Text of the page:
This is not a job interview tip that involves teaching you how to psych out or please the interviewer. Some of those “tips” strike me as creating more anxiety than not. I read an article that discussed how whether you cross your legs, lean back in your chair or fold your arms will make or break the success of your job interview.
As though you needed advice to make you even more nervous….
I’m sorry; this is nonsense. How many of us have not received job offers because we crossed our legs or folded our arms? (I’d have been chronically unemployed if that were the case!). It’s great to project confidence, but obsessing over how you fold your limbs (or not) strikes me as counter-productive.
Here’s what I recommend instead: have fun.
“Have fun?” I can hear the gasps of disbelief. “What’s enjoyable about a job interview? It’s one of the most stressful situations in one’s life!” But it doesn’t need to be.
I’m going to skip a long discussion about how to prepare for job interviews because I (and others) have covered this in great detail. Let’s assume you are prepared and ready to go, but would love to quell the pit in your stomach and the quaver in your voice.
Stop thinking of the interview as a test – or as being judged. Okay, you are, but don’t think of it that way. Instead, approach your interview as a way to get to know the person sitting across the table from you, to learn more about a company you’ve been considering, and most important, to discover if this job opening is right for you.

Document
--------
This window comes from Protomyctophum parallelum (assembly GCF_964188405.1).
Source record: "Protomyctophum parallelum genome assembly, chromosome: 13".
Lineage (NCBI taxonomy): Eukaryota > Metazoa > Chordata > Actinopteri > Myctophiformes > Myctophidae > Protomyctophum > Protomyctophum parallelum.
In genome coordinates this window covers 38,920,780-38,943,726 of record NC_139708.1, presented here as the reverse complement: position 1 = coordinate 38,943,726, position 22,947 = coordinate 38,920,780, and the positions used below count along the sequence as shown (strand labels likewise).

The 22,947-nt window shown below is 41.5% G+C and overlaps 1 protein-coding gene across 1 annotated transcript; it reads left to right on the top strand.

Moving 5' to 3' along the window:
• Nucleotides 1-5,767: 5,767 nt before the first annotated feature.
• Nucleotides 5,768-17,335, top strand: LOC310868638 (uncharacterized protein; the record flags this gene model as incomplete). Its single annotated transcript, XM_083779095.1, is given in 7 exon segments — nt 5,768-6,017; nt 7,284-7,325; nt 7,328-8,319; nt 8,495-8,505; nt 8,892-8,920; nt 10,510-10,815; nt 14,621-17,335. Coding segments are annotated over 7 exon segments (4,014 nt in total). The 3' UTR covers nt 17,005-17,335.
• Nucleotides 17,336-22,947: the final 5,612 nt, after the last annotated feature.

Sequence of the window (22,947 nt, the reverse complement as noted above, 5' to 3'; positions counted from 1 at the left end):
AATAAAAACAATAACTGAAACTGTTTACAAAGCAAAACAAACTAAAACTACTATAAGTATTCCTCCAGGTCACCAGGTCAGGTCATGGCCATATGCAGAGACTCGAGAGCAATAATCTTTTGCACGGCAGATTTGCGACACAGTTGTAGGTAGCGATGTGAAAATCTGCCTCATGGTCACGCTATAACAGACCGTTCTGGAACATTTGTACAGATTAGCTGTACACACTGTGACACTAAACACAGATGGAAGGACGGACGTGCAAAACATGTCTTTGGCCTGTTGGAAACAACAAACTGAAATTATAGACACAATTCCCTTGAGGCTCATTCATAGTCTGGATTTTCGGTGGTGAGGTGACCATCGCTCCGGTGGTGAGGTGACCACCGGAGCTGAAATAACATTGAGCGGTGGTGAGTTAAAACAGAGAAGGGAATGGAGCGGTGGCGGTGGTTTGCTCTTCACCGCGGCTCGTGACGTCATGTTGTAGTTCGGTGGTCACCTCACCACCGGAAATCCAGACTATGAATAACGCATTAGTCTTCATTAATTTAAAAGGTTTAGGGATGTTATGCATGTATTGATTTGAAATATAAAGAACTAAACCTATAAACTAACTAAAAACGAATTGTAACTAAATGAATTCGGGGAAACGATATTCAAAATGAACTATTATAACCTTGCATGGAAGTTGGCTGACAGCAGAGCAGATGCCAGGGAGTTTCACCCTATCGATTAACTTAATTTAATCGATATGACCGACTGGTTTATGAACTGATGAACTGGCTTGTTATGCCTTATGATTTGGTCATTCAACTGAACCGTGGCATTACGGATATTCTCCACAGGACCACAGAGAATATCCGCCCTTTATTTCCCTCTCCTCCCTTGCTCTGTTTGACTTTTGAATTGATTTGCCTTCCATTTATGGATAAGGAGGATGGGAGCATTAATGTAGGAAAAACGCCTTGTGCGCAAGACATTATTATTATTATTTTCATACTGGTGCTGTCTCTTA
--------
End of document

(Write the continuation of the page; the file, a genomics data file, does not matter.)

Yes, that’s what I said – you’re considering the company to see if the job is right for you, NOT simply letting the company considering you to see if you’re right for them. The point is that the vetting process works both ways, but most job candidates adopt a supplicant’s demeanor and humbly wait in the hope of acceptance.
Turn your interview into a conversation. Don’t let the person interviewing you dominate, leading the interview with his or her questions. All that advice you’ve read about how to deal with tricky or silly questions becomes less relevant when you’re able to deflect them by controlling the narrative. Sure, you’re going to answer their questions – but not only do you have a few of your own, you want to steer the questions back to where you want it: your strengths, your knowledge of the company, and your interest in how well those strengths will help the company achieve its strategic goals.
The key is to relax and enjoy the conversation. Not only does taking control of the interview change the dynamic, but it also forges a more human bond between two potential colleagues – a far better dynamic than the tension between the Holder of the Prize and the Supplicant Who Wants it Badly.
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